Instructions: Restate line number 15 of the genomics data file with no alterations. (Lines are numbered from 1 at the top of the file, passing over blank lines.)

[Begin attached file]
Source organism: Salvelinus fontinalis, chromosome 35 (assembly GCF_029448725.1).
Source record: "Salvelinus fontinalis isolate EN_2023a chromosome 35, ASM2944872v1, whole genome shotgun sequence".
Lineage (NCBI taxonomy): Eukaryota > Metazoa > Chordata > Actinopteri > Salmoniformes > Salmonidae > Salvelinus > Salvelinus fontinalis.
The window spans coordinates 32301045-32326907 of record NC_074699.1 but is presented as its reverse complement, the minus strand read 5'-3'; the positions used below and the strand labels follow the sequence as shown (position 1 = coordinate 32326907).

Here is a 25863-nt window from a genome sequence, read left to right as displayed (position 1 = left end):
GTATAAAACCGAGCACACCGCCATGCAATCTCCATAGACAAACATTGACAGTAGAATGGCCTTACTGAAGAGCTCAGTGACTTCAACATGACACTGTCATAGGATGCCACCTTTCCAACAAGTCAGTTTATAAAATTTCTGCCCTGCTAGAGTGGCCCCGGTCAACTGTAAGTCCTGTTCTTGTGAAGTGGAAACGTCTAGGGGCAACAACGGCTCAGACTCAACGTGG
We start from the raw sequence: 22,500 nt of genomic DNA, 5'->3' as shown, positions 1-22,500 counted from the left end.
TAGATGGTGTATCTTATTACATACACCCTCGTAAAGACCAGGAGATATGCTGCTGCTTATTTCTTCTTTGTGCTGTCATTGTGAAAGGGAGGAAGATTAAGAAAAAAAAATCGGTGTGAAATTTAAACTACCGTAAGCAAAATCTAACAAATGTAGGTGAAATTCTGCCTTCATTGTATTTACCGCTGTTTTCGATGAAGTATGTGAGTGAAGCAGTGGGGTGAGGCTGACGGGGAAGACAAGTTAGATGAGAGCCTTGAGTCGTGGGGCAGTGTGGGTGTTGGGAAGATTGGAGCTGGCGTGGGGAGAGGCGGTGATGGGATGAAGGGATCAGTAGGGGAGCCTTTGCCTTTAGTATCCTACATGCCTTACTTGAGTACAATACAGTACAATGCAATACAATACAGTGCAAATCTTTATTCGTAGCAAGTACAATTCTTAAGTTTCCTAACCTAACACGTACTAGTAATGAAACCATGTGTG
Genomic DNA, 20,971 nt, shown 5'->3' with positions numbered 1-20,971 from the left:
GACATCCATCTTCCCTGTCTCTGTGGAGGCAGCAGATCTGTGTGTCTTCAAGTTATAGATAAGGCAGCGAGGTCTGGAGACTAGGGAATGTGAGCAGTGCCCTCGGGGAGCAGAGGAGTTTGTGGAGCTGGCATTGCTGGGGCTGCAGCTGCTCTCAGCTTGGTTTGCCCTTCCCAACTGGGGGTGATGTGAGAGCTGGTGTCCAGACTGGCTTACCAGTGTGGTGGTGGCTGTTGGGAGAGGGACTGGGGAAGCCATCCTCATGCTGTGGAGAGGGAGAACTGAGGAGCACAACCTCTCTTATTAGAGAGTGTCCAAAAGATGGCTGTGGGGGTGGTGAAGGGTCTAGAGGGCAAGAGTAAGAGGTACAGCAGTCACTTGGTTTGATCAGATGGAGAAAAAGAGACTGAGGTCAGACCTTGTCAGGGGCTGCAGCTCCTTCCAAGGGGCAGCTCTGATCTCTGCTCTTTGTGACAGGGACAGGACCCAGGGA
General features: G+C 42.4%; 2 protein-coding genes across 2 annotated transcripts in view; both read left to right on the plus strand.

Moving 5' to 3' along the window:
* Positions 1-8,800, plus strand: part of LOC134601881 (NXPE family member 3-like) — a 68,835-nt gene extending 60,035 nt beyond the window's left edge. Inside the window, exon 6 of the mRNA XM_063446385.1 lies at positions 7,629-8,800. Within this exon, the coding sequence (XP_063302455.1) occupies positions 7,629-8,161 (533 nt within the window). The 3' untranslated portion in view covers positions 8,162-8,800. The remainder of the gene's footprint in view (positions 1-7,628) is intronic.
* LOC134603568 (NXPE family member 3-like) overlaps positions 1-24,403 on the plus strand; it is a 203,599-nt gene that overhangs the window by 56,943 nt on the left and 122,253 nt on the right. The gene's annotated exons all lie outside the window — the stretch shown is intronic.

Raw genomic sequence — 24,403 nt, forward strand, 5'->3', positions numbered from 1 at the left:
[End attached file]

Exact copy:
Raw genomic sequence — 24,403 nt, forward strand, 5'->3', positions numbered from 1 at the left: